[Java] Self balancing AVL binary tree

Oh. my. god.

This has definitely been the hardest one so far; I remembered the traumatic experience since the university time and also remembered why I hid it deep down.

You can check the glorious Wikipedia for the full description of the AVL trees, no need for me to repeat it there. I will however list some of the key points I found while implementing it:
  • draw the thing down. It is the best help you can get while your brain tries to make sense of this magic rocket science
  • TRACK THE HEIGHT, COMPUTE THE BALANCE. This kept me stuck for eons, maybe it's possible to track the balance only as well and perform some more complex update logic, but I have no intention of going down the rabbit hole again for the moment :)
  • after inserting a node, backtrack to the root and perform rotations as needed. Update the heights while backtracking
  • not everyone defines right and left rotations the same way. Sometimes they are inverted in the directions they will actually rotate; end result in balancing terms is the same but naming might cause confusion. For me right rotate means: take the node, pull it down right and set his left child as parent. So for me: balance -2 means left heavy therefore a right (or right-left) rotation is needed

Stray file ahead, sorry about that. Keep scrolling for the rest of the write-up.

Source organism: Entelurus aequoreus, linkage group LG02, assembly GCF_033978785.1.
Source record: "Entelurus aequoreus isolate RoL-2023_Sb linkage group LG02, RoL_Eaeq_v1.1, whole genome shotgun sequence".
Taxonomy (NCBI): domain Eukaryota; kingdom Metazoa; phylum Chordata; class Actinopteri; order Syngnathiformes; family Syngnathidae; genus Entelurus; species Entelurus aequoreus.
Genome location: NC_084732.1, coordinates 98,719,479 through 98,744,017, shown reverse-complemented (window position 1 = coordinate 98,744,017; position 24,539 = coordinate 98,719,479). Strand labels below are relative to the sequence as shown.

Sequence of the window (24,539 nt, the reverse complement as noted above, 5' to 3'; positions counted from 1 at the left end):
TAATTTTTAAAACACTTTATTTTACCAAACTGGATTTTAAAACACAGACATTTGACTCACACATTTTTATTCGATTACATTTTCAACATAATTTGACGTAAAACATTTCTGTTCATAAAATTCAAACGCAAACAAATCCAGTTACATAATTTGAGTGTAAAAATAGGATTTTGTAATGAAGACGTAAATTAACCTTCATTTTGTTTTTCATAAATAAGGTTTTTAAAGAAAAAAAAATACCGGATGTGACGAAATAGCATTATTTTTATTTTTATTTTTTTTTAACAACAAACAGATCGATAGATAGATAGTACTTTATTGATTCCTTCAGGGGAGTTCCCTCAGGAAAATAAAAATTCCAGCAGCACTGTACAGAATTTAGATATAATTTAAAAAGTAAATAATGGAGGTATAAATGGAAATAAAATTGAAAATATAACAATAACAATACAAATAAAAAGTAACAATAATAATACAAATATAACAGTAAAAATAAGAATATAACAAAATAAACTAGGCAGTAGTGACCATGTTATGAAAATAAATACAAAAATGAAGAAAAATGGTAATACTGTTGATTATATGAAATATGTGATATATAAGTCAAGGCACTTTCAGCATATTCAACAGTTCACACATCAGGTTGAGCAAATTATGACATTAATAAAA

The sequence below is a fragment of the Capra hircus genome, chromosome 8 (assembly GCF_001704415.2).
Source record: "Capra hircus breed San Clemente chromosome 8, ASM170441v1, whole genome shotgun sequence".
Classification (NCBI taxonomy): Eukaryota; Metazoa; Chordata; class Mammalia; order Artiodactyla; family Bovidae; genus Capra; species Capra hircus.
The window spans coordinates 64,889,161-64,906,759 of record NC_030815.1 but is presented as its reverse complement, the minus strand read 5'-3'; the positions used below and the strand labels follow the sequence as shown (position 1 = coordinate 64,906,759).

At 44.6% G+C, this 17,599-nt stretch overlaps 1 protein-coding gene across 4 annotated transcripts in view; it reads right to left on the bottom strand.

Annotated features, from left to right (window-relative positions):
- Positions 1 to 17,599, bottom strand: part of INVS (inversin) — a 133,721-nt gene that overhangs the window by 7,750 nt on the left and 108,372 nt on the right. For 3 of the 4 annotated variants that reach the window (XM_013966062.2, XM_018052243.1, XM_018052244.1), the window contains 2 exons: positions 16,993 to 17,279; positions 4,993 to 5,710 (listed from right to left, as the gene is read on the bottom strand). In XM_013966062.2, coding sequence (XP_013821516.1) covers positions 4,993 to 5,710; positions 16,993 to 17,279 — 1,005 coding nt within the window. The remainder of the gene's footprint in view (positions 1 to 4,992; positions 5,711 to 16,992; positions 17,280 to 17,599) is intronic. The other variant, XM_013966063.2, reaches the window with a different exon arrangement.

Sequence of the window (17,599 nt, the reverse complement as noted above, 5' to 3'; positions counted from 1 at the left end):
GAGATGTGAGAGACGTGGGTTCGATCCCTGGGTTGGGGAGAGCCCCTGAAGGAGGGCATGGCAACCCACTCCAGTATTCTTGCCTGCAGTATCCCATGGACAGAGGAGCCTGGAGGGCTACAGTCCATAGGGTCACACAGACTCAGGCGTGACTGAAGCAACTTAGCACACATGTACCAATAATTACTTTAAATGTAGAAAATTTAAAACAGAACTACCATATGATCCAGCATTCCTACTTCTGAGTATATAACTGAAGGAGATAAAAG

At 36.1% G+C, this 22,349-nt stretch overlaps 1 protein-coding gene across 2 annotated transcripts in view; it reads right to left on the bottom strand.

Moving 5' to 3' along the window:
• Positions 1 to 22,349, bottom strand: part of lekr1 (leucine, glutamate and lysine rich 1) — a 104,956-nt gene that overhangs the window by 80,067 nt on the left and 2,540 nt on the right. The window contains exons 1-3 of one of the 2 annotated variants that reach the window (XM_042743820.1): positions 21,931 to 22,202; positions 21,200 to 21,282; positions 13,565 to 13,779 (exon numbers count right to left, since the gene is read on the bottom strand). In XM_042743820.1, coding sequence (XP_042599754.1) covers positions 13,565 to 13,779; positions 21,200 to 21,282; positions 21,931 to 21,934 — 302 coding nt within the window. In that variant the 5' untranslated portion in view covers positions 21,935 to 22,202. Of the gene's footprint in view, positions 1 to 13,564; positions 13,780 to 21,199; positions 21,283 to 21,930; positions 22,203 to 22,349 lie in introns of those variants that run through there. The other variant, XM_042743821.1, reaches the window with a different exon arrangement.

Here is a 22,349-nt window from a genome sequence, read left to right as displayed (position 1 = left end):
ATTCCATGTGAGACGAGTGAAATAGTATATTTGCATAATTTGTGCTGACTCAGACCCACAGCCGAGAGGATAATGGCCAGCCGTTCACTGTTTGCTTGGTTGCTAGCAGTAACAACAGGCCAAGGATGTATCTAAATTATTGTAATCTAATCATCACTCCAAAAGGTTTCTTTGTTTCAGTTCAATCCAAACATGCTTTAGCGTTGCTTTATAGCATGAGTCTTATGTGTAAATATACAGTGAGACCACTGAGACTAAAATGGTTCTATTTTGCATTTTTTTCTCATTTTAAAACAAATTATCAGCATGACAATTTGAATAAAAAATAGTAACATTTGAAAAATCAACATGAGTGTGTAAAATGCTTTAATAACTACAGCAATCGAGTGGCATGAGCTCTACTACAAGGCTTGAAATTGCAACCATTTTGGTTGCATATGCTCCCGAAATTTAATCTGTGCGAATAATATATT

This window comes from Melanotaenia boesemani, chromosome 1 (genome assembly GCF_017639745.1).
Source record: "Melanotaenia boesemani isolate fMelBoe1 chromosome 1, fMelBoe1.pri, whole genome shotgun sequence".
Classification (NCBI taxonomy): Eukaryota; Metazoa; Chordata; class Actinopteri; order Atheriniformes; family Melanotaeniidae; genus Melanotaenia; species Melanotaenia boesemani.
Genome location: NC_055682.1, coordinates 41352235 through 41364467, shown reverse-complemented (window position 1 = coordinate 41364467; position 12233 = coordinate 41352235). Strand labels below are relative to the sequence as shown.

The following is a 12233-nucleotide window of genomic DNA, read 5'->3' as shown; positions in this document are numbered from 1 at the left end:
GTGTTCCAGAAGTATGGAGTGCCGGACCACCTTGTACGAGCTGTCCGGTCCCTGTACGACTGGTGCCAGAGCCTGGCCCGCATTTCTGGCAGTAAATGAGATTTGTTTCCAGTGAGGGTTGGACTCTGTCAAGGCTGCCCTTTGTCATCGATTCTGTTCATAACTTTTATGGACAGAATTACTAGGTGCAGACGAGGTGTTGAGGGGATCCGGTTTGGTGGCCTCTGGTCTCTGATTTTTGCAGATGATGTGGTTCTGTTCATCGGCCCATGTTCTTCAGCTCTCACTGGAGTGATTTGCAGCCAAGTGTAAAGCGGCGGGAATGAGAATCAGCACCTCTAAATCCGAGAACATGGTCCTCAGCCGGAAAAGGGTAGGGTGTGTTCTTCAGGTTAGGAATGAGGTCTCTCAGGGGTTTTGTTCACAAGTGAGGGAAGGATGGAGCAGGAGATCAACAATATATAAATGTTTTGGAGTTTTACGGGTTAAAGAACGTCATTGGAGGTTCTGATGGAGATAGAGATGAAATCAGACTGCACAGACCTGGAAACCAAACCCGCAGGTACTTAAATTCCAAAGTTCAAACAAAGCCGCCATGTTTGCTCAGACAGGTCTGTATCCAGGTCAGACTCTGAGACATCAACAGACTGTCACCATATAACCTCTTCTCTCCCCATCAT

You can find my implementation on my Gist in the BST package. The builder function is called buildBalancedAVL, along with extended test cases in BSTJTests

Lastly, I also link this super useful tool I found that helps with understanding the logic and checking the correctness of the results form the code: online AVL tree visualization


[Java] Merge sorted files

Here is a problem that takes more time to code than to figure out: given N files where each line contains a timestamp (as long) and some data sorted in ascending order, merge them in a single file also sorted in ascending order.
The files can be arbitrarily big and are passed in input as a full path list; each has content in the format:


Since the files can be arbitrarily big, we might want to avoid loading them all into memory at once; we can instead keep an open pointer to each of them using O(N) additional space.